Topeka Fire Department – Station 4

(Photo from 1986)

Station 4 is located west of SW Clay St. and south of SW 8th Ave. The station faces southeast.


"The City of Topeka was notified by the US National Parks Service on Friday, October 4, 2019, that the City’s nomination of Fire Station No. 4, located at 813 SW Clay St. in the City’s Old Town Neighborhood to the National Register of Historic Places had been officially approved. Fire Station No. 4 was constructed in 1927, and was formally opened on Monday, November 12th of that year.

This building replaced an earlier fire station located on the same property that dated to 1892. This new fire station was the product of a public bond, authorized by Topeka’s voters in 1926, specifically for the improvement of the City’s firefighting capabilities, and the construction of new fire stations to accommodate the expansion and development of Topeka’s western suburbs.

Fire Station No. 4 was designed as a municipal building to stand out from the surrounding mix of residential and commercial uses. Located only one block to the west was the former location of the Governor’s mansion and residence.It was constructed during a national period of transition in the design and construction of fire houses, a transition both in terms of building materials, and also in the types and technologies of equipment and personnel they were intended to house. The 1st quarter of the 20th Century saw the transition away from the horse and pump-wagon toward the adoption of the newer technology of the internal combustion engine fire truck.

This development meant that the inclusion of a stable to house a team of horses was no longer necessary. The transition away from the horse and wagon furthermore meant that architects could use a much more reliable array of building materials for fire house construction, such as concrete, tile, and brick. These new building materials then lead to significantly cleaner fire stations, especially within the living quarters of full-time fire fighters.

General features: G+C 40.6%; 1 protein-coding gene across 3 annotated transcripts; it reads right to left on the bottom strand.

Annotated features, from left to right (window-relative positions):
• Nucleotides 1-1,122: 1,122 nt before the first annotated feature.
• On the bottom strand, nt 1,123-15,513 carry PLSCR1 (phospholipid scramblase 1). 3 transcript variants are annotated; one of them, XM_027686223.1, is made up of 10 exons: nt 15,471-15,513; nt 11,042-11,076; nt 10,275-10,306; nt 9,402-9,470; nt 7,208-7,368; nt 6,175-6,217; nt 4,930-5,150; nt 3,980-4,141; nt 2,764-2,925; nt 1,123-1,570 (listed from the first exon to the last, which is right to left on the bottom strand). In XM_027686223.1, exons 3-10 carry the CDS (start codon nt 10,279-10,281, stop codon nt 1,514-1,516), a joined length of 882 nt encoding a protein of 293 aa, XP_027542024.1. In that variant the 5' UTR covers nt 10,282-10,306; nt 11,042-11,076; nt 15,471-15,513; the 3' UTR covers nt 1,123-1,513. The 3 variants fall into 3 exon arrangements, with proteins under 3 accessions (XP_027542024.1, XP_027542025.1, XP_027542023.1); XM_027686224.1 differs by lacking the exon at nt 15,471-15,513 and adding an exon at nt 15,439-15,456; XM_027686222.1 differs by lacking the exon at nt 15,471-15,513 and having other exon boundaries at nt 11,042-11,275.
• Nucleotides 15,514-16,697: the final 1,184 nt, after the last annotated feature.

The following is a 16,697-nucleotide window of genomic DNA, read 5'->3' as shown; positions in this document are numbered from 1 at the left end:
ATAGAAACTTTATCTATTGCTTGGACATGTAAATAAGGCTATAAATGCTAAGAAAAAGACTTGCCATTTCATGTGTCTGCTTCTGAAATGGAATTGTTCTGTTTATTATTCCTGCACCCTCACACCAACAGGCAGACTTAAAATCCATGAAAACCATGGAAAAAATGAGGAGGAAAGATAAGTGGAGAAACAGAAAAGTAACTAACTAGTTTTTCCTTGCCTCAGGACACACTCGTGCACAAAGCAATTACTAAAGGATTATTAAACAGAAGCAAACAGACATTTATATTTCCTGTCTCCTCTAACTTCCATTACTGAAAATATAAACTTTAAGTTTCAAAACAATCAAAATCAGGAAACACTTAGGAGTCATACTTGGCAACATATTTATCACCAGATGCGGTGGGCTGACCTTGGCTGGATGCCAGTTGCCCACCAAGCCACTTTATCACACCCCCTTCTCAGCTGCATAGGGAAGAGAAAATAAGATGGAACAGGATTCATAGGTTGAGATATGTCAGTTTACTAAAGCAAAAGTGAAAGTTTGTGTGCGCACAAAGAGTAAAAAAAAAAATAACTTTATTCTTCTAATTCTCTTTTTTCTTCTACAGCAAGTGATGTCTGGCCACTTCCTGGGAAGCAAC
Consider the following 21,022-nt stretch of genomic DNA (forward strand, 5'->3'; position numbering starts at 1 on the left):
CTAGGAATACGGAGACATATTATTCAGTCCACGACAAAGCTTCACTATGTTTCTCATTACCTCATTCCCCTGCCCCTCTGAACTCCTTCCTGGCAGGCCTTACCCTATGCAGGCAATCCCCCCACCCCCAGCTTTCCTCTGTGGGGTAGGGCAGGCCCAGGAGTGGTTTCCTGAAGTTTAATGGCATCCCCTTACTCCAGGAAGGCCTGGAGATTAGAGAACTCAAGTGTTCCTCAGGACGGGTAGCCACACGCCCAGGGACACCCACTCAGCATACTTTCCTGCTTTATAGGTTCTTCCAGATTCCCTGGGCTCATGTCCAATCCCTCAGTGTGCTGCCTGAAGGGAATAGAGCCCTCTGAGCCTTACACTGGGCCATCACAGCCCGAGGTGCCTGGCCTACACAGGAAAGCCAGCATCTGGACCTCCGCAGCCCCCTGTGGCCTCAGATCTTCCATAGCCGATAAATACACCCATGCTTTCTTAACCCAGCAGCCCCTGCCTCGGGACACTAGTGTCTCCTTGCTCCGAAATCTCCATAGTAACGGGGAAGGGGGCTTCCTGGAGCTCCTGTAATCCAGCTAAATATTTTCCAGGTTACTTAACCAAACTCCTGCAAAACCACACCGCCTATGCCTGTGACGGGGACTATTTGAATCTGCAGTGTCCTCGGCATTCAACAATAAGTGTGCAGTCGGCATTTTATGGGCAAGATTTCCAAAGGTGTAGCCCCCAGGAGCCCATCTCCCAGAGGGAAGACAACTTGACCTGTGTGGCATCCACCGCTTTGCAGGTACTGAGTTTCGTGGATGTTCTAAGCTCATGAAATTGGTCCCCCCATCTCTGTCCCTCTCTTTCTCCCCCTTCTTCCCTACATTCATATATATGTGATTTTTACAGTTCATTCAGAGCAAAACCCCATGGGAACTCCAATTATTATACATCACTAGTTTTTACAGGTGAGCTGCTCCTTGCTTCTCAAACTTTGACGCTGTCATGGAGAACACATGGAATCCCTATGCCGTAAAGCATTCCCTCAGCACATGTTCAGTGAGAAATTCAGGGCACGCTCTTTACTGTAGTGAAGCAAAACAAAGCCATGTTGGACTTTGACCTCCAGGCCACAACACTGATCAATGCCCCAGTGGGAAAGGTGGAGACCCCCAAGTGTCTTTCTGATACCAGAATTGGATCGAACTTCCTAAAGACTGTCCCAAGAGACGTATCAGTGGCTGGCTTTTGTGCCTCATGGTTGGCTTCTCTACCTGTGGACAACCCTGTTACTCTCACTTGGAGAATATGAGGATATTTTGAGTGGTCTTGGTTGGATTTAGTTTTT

Also coincident with this period was the elevation of the public’s perception of the fire fighter from a neighborhood volunteer to a full-time public hero. This rise in public status meant that additional resources were afforded to the design and construction of new fire houses, resulting in significantly cleaner and more comfortable accommodations for the fire fighters.Frank C. Squires, the architect for Fire Station No. 4, designed the station with a blend of the architectural styles of Collegiate Gothic, and remains largely intact, retaining all of its architectural features dating to its original construction.
The City of Topeka is also submitting National Register Nominations for 3 additional early 20th Century fire stations, those being Fire Station No. 6 in the Oakland Neighborhood, Fire Station No. 7 near the City’s Westboro Neighborhood, and Fire Station No. 1 in the City’s Historic North Topeka East Neighborhood." - Website

Engine 4

2022 Pierce Enforcer
GPM: 2,000
Gallons: 600
Serial #: 36852-01

Former Engine 4

2016 Rosenbauer Commander
GPM: 1,500
Gallons: 720
Serial #: MN-14221

Former Engine 4

2013 Rosenbauer Commander
GPM: 1,500
Gallons: 700
Serial #: 13702

Former Engine 4

1995 E-One Cyclone
GPM: 1,250
Gallons: 750
Serial #: 14476

Former Engine 4

1981 Ford C/Pierce
GPM: 1,000
Gallons: 500
Serial #: Unknown

Former Aerial 4

1976 Oshkosh/Hammerly LTI 100'
GPM: 0
Gallons: 0
Serial #: Unknown